*More than a year and a half into the COVID-19 pandemic, one of the most noteworthy economic stories has been what economic commentators have termed “The Great Resignation.”
Recent data from the U.S. Bureau of Labor Statistics found that 4.3 million Americans quit their jobs in August 2021, representing approximately 2.9% of the total workforce. The August numbers were the highest ever reported by the BLS.
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The Great Resignation is creating immediate challenges for employers seeking to fill positions but could also be setting the stage for long-term changes in the economy that benefit workers. Many workers are reconsidering their values when it comes to work and seeking out positions that better match their preferences. In efforts to fill positions and retain current employees, many employers have been responding by increasing pay and benefits and offering more flexible work arrangements.
This dynamic has changed dramatically over the course of the pandemic. In the spring and summer of 2020, businesses that were unable to open or operate at full capacity due to shutdowns and other restrictions laid off employees en masse or drastically cut their hours. A total of 16.3 million job separations took place in March 2020 with an additional 11.7 million in April, and the U.S. unemployment rate peaked near 15% last spring. But as the economy has reopened over time, employers have found themselves in need of workers. The number of job openings increased to more than 10 million per month this summer, but hiring has lagged behind at around 6 million hires per month.
As a result of these shifting conditions, trends in job separations have changed over the last year. Layoffs and discharges have shown a slight downward trend, with 1.1% of workers being laid off in August of 2020, compared to 0.9% in August 2021. Over the same time period, the share of quits rose from 2.1% to 2.9%.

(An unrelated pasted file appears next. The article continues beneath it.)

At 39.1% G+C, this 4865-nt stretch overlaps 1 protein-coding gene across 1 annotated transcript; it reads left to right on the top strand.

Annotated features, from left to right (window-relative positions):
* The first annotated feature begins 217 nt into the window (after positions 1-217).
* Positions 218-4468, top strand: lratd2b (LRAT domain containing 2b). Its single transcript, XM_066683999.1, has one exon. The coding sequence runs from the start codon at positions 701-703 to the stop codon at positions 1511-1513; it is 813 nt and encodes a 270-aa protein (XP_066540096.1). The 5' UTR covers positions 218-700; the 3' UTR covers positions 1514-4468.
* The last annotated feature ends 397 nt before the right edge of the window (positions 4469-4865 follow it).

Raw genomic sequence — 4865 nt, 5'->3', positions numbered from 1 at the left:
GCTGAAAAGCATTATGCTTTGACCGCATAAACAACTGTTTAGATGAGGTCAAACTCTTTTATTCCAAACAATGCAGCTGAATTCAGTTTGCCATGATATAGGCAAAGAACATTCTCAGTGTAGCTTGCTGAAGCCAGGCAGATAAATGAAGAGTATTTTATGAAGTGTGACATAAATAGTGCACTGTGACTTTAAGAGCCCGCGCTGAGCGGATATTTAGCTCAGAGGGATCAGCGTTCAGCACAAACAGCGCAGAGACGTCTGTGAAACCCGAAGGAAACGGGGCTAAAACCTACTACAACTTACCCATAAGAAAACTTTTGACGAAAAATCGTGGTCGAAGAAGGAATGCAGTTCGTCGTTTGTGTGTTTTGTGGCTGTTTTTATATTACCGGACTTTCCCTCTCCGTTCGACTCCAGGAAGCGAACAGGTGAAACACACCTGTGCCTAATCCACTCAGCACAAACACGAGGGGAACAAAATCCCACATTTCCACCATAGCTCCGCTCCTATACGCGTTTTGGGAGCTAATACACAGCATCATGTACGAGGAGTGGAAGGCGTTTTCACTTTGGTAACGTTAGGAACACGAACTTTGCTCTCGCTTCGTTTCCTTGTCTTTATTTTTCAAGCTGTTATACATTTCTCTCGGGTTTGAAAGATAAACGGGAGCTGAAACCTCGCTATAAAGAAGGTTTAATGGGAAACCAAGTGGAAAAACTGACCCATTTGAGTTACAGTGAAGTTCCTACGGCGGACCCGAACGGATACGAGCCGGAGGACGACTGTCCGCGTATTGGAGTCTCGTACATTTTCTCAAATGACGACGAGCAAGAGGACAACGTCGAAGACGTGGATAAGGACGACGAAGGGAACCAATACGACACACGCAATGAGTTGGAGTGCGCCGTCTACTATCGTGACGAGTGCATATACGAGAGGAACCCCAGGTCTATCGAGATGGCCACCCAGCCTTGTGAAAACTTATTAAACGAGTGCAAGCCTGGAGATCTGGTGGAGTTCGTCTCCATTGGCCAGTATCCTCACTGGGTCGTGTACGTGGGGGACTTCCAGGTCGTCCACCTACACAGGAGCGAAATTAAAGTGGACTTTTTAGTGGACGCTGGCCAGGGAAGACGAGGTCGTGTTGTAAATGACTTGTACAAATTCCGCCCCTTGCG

Economic experts have offered a number of reasons why employers have had a difficult time filling positions and keeping workers in place. Generous unemployment benefits and other supports like a federal eviction moratorium gave unemployed workers a financial safety net through most of the pandemic, though these measures began to wind down over the summer. Many Baby Boomers who lost their jobs during the pandemic or were nearing the end of their working years have transitioned into retirement. Continued concern about the spread of COVID-19 has remained a barrier for many workers, especially when a wave of cases from the Delta variant emerged this summer. Challenges facing the child care industry have made it more difficult for parents to make arrangements for their children while they work.
But the simplest explanation may be compensation and working conditions. Most of the professions where workers are quitting their jobs in the greatest numbers—and where employers are struggling the most to fill positions—have been lower-wage occupations, like food service and retail, or where people have faced greater exposure to the coronavirus, like health care and manufacturing. Even in better-paying fields like professional and business services, the pandemic has caused workers to reevaluate their preferences and seek out greater flexibility in when and where they work.
To determine the industries where most people are quitting their jobs, researchers at Smartest Dollar looked at the seasonally adjusted quit rate for August 2021 using data from the U.S. Bureau of Labor Statistics. In the event of a tie, the industry with the greater number of total quits was ranked higher.
Source: Mike LaFirenza | [email protected]